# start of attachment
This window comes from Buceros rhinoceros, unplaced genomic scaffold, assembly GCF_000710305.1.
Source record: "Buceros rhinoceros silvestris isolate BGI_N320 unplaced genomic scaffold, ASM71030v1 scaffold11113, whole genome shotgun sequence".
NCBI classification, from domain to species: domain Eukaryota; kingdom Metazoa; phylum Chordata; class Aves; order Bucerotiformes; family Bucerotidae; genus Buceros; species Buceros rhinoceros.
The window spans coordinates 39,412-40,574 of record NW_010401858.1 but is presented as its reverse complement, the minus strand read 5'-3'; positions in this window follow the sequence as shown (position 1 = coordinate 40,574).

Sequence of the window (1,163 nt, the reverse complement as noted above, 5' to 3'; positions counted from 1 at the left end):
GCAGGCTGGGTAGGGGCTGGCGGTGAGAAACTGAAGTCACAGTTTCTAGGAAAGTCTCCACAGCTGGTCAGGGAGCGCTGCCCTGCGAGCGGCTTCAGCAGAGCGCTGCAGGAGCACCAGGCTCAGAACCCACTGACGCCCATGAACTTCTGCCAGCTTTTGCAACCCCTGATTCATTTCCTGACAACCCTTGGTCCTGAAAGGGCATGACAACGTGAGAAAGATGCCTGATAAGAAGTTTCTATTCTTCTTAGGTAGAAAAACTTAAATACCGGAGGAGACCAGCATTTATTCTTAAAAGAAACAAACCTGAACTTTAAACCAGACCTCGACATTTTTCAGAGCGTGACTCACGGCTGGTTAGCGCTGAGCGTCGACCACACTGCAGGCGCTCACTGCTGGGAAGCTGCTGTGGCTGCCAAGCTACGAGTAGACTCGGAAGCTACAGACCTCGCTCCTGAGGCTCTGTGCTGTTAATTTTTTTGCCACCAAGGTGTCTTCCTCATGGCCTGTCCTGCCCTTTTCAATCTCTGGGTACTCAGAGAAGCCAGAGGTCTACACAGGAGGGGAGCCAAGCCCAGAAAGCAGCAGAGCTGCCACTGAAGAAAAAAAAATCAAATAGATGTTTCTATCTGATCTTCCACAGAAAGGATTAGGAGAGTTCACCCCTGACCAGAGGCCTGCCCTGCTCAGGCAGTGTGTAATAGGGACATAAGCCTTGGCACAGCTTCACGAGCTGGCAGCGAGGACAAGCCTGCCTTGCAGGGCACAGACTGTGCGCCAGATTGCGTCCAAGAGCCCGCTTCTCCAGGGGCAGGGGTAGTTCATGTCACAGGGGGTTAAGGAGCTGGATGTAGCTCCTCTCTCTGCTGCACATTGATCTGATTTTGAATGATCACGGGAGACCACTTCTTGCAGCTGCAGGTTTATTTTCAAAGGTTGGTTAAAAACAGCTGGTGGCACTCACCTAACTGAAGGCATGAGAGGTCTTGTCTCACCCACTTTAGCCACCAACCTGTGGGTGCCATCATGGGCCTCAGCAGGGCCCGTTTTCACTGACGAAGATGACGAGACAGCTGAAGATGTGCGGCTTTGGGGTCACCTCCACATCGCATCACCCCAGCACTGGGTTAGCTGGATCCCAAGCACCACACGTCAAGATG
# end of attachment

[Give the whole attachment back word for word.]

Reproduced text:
This window comes from Buceros rhinoceros, unplaced genomic scaffold, assembly GCF_000710305.1.
Source record: "Buceros rhinoceros silvestris isolate BGI_N320 unplaced genomic scaffold, ASM71030v1 scaffold11113, whole genome shotgun sequence".
NCBI classification, from domain to species: domain Eukaryota; kingdom Metazoa; phylum Chordata; class Aves; order Bucerotiformes; family Bucerotidae; genus Buceros; species Buceros rhinoceros.
The window spans coordinates 39,412-40,574 of record NW_010401858.1 but is presented as its reverse complement, the minus strand read 5'-3'; positions in this window follow the sequence as shown (position 1 = coordinate 40,574).

Sequence of the window (1,163 nt, the reverse complement as noted above, 5' to 3'; positions counted from 1 at the left end):
GCAGGCTGGGTAGGGGCTGGCGGTGAGAAACTGAAGTCACAGTTTCTAGGAAAGTCTCCACAGCTGGTCAGGGAGCGCTGCCCTGCGAGCGGCTTCAGCAGAGCGCTGCAGGAGCACCAGGCTCAGAACCCACTGACGCCCATGAACTTCTGCCAGCTTTTGCAACCCCTGATTCATTTCCTGACAACCCTTGGTCCTGAAAGGGCATGACAACGTGAGAAAGATGCCTGATAAGAAGTTTCTATTCTTCTTAGGTAGAAAAACTTAAATACCGGAGGAGACCAGCATTTATTCTTAAAAGAAACAAACCTGAACTTTAAACCAGACCTCGACATTTTTCAGAGCGTGACTCACGGCTGGTTAGCGCTGAGCGTCGACCACACTGCAGGCGCTCACTGCTGGGAAGCTGCTGTGGCTGCCAAGCTACGAGTAGACTCGGAAGCTACAGACCTCGCTCCTGAGGCTCTGTGCTGTTAATTTTTTTGCCACCAAGGTGTCTTCCTCATGGCCTGTCCTGCCCTTTTCAATCTCTGGGTACTCAGAGAAGCCAGAGGTCTACACAGGAGGGGAGCCAAGCCCAGAAAGCAGCAGAGCTGCCACTGAAGAAAAAAAAATCAAATAGATGTTTCTATCTGATCTTCCACAGAAAGGATTAGGAGAGTTCACCCCTGACCAGAGGCCTGCCCTGCTCAGGCAGTGTGTAATAGGGACATAAGCCTTGGCACAGCTTCACGAGCTGGCAGCGAGGACAAGCCTGCCTTGCAGGGCACAGACTGTGCGCCAGATTGCGTCCAAGAGCCCGCTTCTCCAGGGGCAGGGGTAGTTCATGTCACAGGGGGTTAAGGAGCTGGATGTAGCTCCTCTCTCTGCTGCACATTGATCTGATTTTGAATGATCACGGGAGACCACTTCTTGCAGCTGCAGGTTTATTTTCAAAGGTTGGTTAAAAACAGCTGGTGGCACTCACCTAACTGAAGGCATGAGAGGTCTTGTCTCACCCACTTTAGCCACCAACCTGTGGGTGCCATCATGGGCCTCAGCAGGGCCCGTTTTCACTGACGAAGATGACGAGACAGCTGAAGATGTGCGGCTTTGGGGTCACCTCCACATCGCATCACCCCAGCACTGGGTTAGCTGGATCCCAAGCACCACACGTCAAGATG